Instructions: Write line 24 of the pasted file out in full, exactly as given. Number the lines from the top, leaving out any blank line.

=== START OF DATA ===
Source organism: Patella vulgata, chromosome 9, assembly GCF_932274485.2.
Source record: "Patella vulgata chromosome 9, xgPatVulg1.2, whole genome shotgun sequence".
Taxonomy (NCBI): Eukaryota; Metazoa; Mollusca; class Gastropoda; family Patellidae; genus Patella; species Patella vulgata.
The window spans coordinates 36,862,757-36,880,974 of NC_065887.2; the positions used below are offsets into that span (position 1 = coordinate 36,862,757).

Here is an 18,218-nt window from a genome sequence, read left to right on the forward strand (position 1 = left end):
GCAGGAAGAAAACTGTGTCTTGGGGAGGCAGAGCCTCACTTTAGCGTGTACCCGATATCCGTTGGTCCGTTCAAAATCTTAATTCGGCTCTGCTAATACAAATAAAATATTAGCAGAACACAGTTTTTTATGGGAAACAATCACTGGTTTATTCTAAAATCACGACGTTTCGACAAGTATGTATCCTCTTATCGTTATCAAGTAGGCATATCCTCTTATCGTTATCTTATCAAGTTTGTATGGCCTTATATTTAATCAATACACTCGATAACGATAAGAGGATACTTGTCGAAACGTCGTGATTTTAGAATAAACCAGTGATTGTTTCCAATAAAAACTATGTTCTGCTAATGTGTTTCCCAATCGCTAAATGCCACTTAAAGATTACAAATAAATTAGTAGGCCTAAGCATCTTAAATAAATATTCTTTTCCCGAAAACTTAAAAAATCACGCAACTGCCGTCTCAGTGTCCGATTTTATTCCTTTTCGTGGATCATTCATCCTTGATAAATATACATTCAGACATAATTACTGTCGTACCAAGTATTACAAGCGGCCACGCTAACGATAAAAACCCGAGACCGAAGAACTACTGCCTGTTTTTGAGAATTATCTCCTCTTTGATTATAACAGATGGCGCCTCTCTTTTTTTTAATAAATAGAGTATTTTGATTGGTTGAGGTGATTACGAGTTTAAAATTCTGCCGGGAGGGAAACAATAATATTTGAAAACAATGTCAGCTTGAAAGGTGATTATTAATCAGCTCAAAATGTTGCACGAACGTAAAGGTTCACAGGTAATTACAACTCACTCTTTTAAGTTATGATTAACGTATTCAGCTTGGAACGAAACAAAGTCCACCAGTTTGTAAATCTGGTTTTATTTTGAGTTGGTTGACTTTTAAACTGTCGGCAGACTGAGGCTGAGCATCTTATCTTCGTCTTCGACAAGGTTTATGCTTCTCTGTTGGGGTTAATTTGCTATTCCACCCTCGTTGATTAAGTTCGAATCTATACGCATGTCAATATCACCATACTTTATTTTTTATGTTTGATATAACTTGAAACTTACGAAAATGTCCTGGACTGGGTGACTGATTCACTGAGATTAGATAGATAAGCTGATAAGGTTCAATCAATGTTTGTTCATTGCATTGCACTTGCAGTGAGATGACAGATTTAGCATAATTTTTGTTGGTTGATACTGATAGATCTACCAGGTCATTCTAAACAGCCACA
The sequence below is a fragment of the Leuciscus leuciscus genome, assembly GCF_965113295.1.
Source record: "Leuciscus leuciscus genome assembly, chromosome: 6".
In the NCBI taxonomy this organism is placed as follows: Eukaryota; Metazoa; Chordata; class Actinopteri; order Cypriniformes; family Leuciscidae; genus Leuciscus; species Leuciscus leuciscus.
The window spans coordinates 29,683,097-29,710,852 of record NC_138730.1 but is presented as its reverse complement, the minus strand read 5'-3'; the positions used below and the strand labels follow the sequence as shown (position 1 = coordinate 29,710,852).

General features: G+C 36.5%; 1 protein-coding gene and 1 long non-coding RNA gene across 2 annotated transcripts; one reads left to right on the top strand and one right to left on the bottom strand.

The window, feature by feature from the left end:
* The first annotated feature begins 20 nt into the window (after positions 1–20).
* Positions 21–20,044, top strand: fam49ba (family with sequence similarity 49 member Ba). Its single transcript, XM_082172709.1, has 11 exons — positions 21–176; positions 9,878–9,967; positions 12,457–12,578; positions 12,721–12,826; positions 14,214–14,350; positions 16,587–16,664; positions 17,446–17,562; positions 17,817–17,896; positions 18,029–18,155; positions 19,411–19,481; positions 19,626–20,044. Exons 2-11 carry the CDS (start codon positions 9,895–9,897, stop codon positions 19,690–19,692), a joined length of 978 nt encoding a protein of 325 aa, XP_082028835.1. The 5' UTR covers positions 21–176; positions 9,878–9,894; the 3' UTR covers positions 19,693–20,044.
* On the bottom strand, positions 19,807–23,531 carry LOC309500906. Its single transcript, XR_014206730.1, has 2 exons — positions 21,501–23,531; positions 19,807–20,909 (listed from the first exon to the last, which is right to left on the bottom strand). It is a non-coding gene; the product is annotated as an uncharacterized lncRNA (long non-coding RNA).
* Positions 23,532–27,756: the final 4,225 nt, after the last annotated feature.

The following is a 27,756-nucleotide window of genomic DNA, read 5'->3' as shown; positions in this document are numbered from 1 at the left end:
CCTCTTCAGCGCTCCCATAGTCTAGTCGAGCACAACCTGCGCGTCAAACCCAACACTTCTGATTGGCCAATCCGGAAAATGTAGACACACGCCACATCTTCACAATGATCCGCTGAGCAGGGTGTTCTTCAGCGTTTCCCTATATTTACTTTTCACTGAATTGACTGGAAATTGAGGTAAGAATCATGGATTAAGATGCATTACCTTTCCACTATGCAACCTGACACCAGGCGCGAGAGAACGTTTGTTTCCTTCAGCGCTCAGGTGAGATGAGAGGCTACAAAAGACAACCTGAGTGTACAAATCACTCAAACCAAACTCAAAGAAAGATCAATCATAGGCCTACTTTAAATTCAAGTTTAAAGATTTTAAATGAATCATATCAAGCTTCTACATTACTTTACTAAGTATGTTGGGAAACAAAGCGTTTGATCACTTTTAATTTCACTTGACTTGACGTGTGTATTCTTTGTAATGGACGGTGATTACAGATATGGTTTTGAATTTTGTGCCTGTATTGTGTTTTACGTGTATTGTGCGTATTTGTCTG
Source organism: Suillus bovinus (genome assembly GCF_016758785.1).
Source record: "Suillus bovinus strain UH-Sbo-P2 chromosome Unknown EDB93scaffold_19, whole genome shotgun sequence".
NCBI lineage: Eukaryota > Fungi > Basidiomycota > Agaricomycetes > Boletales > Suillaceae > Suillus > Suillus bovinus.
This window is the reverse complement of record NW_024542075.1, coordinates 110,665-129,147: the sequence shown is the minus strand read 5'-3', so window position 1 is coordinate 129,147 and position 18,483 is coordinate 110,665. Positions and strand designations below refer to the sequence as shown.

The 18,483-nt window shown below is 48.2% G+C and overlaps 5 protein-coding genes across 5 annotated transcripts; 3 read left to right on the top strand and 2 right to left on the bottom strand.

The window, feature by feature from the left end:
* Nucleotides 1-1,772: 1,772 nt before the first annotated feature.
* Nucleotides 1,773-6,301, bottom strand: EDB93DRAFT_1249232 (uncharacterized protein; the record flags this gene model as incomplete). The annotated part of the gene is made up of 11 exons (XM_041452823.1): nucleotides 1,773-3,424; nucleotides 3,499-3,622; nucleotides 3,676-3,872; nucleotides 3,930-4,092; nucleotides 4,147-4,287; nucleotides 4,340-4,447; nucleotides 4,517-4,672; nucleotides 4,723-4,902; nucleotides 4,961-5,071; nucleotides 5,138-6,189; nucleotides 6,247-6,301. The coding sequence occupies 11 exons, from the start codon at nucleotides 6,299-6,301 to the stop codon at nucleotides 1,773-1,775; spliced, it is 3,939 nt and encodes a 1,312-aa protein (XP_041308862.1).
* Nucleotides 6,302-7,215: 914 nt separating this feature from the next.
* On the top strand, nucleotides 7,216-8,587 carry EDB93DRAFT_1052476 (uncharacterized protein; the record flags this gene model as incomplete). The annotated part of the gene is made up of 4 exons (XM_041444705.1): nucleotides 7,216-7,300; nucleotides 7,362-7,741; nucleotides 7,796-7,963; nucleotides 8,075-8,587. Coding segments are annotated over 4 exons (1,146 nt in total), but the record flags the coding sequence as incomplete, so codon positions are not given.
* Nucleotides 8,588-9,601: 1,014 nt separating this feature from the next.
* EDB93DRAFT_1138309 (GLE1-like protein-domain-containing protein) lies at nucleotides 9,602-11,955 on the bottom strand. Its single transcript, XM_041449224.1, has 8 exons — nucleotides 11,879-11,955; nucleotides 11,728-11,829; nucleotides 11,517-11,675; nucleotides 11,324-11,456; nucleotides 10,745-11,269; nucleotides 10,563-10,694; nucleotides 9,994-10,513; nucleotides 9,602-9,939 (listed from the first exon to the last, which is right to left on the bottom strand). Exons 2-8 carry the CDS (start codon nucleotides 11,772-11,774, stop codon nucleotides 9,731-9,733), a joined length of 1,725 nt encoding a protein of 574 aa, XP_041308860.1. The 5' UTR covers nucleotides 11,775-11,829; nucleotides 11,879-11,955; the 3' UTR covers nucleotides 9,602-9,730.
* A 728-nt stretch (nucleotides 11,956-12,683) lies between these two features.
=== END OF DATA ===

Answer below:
The window, feature by feature from the left end: